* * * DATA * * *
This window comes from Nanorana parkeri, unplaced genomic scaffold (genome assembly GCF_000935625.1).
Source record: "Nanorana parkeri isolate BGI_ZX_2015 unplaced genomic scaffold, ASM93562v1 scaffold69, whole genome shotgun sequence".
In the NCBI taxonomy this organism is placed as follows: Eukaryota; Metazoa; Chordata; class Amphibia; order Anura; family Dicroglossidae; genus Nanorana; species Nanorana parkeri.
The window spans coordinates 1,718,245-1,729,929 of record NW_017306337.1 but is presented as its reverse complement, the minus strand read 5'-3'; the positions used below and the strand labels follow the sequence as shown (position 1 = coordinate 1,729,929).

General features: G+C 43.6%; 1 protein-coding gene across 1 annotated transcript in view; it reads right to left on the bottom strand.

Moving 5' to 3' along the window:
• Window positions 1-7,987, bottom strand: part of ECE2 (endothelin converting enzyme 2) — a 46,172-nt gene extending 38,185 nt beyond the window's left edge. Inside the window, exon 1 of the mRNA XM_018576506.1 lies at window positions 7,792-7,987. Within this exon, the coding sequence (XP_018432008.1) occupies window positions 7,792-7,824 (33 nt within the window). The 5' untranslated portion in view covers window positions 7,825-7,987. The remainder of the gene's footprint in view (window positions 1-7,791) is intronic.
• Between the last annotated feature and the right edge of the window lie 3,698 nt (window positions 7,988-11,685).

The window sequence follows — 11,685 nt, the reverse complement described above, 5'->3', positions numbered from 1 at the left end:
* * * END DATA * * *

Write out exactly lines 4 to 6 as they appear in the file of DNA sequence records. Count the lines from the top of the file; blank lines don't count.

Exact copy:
The window spans coordinates 1,718,245-1,729,929 of record NW_017306337.1 but is presented as its reverse complement, the minus strand read 5'-3'; the positions used below and the strand labels follow the sequence as shown (position 1 = coordinate 1,729,929).

General features: G+C 43.6%; 1 protein-coding gene across 1 annotated transcript in view; it reads right to left on the bottom strand.

Moving 5' to 3' along the window: